Purdue University
http://ccvillage.buffalo.edu/Village/WC/wsc/outlines_and_handouts/sexual_coming_out.html
Introduction
This exercise is used to assist individuals understand
loss that is often associated with Coming Out.
Preparing Stage
 Step 1: Create four columns on one sheet of paper
Personalizing Stage
In the first column, participants are to write
down the names of four people who are very
special, important, and central to their
current lives. One name to one piece of
paper.

In the second column, participants are to write
down four important roles central to their
current lives. Roles can be sister, father,
student, banker, and so on. Use this prompt
only if asked.
In the third column, participants are to write
down four objects which they possess which
are very special, important, and central to
their current lives.
In the final group, participants are to write
down four activities in which they engage
which are most important to them.
Experiencing Loss Stage
Explain now that loss can come in many forms.
The first form is the form of loss that can be
predicted. As one is coming out one can often
guess that loss is going to occur and can even
say that the first set of losses will be here, here,
and here, and so on. Ask participants to now look
at their columns and pick one from each that
they could do without. Allow sufficient time for
participants to do this.
Explain that another form that loss can come in is
the form that can be predicted in that loss is
going to occur, but in which areas of life the loss
will happen can be unpredictable because how
people act on their beliefs and attitudes about
people who are Gay, Lesbian, or Bisexual is often
unpredictable. Ask participants to turn their
papers over so they cannot see what is written on
them and to pick one from each group (first line,
second role, etc.) and to scratch it off their list.
Ask participants to not turn the sheet over yet.
Explain that loss can also be completely unpredictable and
that as one feels one is safe, one can quite easily become
unsafe. That as one feels that they have sustained all the
loss they can there comes more loss. Some people get
lucky and have little to no loss and others are terribly
unfortunate and lose everything. People act on their
homophobic/biphobic attitudes and heterosexist beliefs
in a manner quite often that is blind to the devastation
they create. As you are explaining this to participants
begin to move among them and take from participants
some of their remaining roles/persons/objects. From
some take all, from some take only a few, from some take
nothing. With one individual who you might let alone,
return to them later and take everything. From those from
you take everything, take their papers, crumple them, and
haphazardly throw them aside onto the floor.
Processing Stage
Process the reactions individuals have to this
exercise and provide understanding to
participants’ experiences in terms of how
their emotional experiences easily match
the emotional experiences that people who
are Gay, Lesbian, or Bisexual often have in
their own Coming Out processes.
Questions and end.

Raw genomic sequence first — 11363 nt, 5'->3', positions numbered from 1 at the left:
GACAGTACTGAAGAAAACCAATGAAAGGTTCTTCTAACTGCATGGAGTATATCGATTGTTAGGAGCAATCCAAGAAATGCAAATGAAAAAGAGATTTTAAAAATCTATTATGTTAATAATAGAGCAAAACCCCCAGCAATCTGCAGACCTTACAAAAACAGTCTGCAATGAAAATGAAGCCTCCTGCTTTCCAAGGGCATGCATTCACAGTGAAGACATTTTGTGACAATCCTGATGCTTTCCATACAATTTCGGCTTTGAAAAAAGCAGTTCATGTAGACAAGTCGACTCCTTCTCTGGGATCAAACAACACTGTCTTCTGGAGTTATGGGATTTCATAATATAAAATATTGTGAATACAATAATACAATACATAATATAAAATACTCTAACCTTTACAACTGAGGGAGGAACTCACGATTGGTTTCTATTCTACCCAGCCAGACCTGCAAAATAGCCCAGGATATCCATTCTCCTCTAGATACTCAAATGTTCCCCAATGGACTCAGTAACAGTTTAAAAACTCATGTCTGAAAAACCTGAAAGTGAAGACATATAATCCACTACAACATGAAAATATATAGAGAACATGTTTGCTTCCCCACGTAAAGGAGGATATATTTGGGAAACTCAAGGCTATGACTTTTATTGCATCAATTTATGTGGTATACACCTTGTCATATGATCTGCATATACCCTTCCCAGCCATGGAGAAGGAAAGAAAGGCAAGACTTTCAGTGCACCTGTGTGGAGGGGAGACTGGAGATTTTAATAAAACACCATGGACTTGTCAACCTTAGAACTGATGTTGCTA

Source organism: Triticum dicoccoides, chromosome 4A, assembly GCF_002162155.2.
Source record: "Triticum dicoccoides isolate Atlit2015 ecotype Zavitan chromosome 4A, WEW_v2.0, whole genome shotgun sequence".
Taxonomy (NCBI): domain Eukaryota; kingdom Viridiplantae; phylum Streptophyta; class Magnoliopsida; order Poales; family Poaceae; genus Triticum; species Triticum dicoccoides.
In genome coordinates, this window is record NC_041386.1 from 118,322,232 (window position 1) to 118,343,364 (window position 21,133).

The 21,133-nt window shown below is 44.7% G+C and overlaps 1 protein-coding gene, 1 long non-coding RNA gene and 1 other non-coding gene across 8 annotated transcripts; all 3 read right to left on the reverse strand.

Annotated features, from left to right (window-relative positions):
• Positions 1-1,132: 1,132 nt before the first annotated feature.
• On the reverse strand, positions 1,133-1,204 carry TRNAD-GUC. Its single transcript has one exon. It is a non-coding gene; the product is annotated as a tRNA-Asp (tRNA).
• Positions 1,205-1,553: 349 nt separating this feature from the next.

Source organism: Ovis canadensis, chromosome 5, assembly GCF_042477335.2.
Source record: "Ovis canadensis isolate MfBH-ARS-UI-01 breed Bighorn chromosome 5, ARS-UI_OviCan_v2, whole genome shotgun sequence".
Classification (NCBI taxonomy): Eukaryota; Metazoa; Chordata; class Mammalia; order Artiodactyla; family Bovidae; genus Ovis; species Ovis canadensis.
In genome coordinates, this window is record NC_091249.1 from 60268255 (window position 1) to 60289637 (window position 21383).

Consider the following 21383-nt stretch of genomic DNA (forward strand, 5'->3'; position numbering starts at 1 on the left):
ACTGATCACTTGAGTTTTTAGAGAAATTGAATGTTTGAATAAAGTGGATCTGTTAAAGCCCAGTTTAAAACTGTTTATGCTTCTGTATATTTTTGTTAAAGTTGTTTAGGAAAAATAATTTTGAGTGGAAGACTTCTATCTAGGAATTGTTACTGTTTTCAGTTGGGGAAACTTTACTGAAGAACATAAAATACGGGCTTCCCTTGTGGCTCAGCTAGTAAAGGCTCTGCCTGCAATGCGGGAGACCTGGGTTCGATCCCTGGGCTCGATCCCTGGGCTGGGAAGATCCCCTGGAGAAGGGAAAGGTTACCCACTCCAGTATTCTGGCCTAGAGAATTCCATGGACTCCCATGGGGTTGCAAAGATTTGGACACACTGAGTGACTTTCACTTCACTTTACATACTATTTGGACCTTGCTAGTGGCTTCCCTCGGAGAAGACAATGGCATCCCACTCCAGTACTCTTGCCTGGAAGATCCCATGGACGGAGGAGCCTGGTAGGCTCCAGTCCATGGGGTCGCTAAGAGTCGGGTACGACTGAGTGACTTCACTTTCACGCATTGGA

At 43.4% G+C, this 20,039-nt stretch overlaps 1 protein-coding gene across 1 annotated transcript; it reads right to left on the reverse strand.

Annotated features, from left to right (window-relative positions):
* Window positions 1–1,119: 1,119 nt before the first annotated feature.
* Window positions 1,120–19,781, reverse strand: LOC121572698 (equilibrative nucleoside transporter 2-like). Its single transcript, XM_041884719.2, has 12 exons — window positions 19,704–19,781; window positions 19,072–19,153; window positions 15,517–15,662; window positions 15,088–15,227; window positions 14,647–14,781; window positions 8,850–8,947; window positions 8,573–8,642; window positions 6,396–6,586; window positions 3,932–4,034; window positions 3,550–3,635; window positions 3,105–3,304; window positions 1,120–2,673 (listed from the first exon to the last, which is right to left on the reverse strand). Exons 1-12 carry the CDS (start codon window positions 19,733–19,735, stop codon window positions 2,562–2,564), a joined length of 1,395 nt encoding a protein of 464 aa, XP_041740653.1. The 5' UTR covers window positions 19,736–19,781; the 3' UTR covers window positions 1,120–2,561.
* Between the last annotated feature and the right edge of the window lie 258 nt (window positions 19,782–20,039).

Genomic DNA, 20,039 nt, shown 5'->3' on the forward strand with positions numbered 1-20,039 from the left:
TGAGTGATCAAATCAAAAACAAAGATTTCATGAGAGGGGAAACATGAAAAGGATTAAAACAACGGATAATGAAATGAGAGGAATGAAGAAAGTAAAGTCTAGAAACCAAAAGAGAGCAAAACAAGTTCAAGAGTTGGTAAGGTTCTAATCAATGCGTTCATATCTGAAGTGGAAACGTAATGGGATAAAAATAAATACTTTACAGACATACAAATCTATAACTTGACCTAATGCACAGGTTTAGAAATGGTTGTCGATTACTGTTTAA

References and Resources
American Psychological Association. (2011). Guidelines for psychotherapy with lesbian, gay, and bisexual clients.
Retrieved March 28, 2011 from: http://www.apa.org/pi/lgbt/resources/guidelines.aspx
American Psychological Association. (2011). Sexual orientation and military service. Retrieved March 28, 2011 from:
http://www.apa.org/pi/lgbt/resources/military.aspx
American Psychological Association. (2011). Transgender identity issues in psychology. Retrieved March 28, 2011 from:
http://www.apa.org/pi/lgbt/programs/transgender/index.aspx
Beals, K.P., & Peplau, L.A. (2006). Disclosure patterns within social networks of gay men and lesbians. Journal of
Homosexuality, 51(2), 101-120.
Buchmueller, T. & Carpenter, C.S. (2010). Disparities in health insurance coverage, access, and outcomes for individuals
in same-sex versus different-sex relationships, 2000-2007. American Journal of Public Health, 100(3), 489-494.
Cass, V.C. (1979). Homosexual identity formation: A theoretical model. Journal of Homosexuality, 4, 219-235.
Conron, K.J., et al. (2010). A population-based study of sexual orientation identity and gender differences in adult
health. American Journal of Public Health, 100, 1953-1960.
Coolhart, D., Provancher, N., Hager, A., & Wang, M., (2008). Recommending transsexual clients for gender transition: A
therapeutic tool for assessing readiness. Journal of GLBT Family Studies, 4, 301-324.
Department of Veterans Affairs. (2008) Management of transgender veteran patients. Patient Care Memorandum-11046-LM. Boston, MA: VA Boston Healthcare System.
Eliason, M.J., & Schope, R. (2001). Does ‘Don’t Ask Don’t Tell’ apply to health care? Lesbian, gay, and bisexual people’s
disclosure to health care providers. Journal of the Gay and Lesbian Medical Association, 5,125–134.
Gates, G. (2004) Gay men and lesbians in the U.S. military: Estimates from Census 2000. Washington, DC: The Urban
Institute.
Gay and Lesbian Medical Association and LGBT health experts. (2001). Healthy People 2010 Companion document for
lesbian, gay, bisexual, and transgender (LGBT) health. San Francisco, CA: Gay and Lesbian Medical Association.
Grant, J.M., et al., J. (2011). Injustice at every turn: A report of the National Transgender Discrimination Survey.
Washington, D.C.: National Center for Transgender Equality
and National Gay and Lesbian Task Force.